- African American Heritage Trail of Martha’s Vineyard (West Tisbury, Massachusetts) The African American Heritage Trail of Martha’s Vineyard will hire a Director of Research and Outreach to research and relay the significance of the island's historic homes to Black mobility, security, and community.
- Historic Athens (Athens, Georgia) Historic Athens will create a new, full-time Director of Engagement and African American Heritage within Historic Athens that prioritizes public programming, community engagement, and preservation planning for the African American historic resources and community of Athens, Georgia.
- Indiana Landmarks (Indianapolis, Indiana) Indiana Landmarks will create a new position to act as director of its African American Heritage Program that will identify African American historic sites and work with local constituents to preserve the places, tell their stories, and plan for their futures.
- Black American West Museum and Heritage Center (Denver, Colorado) Located in the former home of Dr. Justina Ford, the first African American doctor in Colorado, the Black American West Museum tells the stories of Black cowboys and early Black American communities and histories in the West. This grant will provide board training that shares the best governance practices for a viable, vibrant, and sustainable museum.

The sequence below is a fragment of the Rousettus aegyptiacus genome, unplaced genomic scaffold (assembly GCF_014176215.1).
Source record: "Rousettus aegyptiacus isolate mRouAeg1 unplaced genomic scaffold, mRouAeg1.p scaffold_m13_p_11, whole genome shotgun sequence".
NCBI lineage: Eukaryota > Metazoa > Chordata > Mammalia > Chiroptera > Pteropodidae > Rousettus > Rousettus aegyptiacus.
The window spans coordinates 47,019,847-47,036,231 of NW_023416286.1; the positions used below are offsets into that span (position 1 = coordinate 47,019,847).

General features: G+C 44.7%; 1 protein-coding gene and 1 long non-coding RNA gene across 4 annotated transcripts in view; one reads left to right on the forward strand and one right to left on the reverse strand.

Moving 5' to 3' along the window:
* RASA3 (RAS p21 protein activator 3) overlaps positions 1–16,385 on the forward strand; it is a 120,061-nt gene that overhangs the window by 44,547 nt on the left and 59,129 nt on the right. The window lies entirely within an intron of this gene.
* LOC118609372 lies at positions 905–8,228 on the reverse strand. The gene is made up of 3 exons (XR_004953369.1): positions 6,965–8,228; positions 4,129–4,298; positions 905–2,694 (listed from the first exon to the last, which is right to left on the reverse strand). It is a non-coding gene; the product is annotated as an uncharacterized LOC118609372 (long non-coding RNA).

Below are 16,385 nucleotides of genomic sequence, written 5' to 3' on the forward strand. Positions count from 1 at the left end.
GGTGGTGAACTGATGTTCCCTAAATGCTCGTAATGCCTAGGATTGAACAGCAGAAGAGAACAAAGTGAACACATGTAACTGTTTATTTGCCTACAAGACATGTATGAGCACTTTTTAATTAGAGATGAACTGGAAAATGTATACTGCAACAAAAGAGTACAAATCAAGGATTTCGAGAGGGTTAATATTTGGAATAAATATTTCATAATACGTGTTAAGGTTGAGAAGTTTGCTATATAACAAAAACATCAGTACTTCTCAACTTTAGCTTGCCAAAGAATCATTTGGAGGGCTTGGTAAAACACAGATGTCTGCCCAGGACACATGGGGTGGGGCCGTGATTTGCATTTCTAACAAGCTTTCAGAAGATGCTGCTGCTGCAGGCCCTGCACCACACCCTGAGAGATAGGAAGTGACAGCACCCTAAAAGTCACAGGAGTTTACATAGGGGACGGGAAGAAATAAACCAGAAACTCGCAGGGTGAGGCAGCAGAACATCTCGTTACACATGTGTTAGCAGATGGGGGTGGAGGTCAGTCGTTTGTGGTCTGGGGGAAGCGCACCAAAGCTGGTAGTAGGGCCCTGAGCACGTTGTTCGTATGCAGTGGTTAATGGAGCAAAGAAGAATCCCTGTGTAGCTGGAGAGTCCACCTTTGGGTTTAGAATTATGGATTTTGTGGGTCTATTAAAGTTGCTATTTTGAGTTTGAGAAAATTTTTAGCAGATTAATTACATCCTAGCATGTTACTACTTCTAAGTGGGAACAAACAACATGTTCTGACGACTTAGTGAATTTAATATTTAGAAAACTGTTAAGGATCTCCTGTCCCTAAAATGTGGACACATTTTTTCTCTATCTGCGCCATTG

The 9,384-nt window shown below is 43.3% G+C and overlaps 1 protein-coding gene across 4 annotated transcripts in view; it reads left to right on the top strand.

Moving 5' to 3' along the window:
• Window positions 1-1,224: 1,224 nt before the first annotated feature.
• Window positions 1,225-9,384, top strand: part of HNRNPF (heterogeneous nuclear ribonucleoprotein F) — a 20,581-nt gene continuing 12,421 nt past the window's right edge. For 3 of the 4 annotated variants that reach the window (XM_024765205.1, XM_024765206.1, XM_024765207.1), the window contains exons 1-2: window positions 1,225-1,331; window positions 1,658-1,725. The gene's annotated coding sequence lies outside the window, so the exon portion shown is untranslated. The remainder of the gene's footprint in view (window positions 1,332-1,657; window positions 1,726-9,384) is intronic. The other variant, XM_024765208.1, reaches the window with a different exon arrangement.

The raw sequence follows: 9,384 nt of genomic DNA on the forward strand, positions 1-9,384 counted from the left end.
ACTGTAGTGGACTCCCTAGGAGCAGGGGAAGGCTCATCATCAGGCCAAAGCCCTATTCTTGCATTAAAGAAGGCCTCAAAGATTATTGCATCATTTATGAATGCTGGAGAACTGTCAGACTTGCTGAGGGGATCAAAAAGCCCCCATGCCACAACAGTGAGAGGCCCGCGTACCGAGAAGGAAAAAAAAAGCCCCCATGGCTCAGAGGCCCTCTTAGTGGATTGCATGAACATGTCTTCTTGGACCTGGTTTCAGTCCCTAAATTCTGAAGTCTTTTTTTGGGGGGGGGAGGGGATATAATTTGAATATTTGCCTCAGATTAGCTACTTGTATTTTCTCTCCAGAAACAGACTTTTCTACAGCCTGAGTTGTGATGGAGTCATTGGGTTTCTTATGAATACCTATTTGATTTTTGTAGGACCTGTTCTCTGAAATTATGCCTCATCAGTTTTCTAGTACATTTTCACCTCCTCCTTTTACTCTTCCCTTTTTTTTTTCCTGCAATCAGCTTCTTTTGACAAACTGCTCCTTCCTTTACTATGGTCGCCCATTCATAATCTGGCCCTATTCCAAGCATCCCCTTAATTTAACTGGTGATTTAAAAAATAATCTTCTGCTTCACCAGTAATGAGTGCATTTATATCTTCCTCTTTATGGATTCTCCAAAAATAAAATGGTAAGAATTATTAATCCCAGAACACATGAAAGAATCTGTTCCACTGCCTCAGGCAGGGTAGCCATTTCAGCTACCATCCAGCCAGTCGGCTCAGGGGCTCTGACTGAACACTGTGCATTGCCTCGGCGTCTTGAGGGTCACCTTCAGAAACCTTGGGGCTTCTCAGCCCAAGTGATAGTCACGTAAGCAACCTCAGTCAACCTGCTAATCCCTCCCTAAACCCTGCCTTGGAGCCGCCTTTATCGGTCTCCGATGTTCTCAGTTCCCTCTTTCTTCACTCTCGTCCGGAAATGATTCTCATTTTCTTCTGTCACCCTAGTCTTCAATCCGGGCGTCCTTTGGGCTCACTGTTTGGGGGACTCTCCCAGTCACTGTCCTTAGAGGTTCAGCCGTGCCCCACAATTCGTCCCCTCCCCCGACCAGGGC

- Walnut Cove Colored School (Walnut Cove, North Carolina) To honor the 100-year legacy of the Walnut Cove Colored School, built in 1921 as a five-classroom Rosenwald School, a long-term strategic plan will be developed for its continued preservation.
- City of Sacramento (Sacramento, California) A citywide historic context and survey will be conducted to identify and interpret places that focus on the Black American experience in Sacramento from the city’s early history to the recent past.
- Cherokee State Resort Historical Park (Hardin, Kentucky) Cherokee, the first segregated state park and recreational site for Black Americans in the South, was established in 1951 and operated until 1964. Abandoned until 2002, today the park is used for weddings and other recreational activities. Funding will be used for interpretative signage and programming to tell its story.
- Para la Naturaleza (San Juan, Puerto Rico) Cultural and conservation organization Para la Naturaleza will work with and engage local descendant communities to conduct research to strengthen interpretation of Hacienda La Esperanza’s enslaved persons and their story after abolition, as well as spark future dialogue about slavery’s legacy in Puerto Rico.
- History Colorado (Denver, Colorado) History Colorado will plan, design, and implement a statewide African American Heritage Trail program that includes digital and place-based markers showcasing African American historical destinations and stories.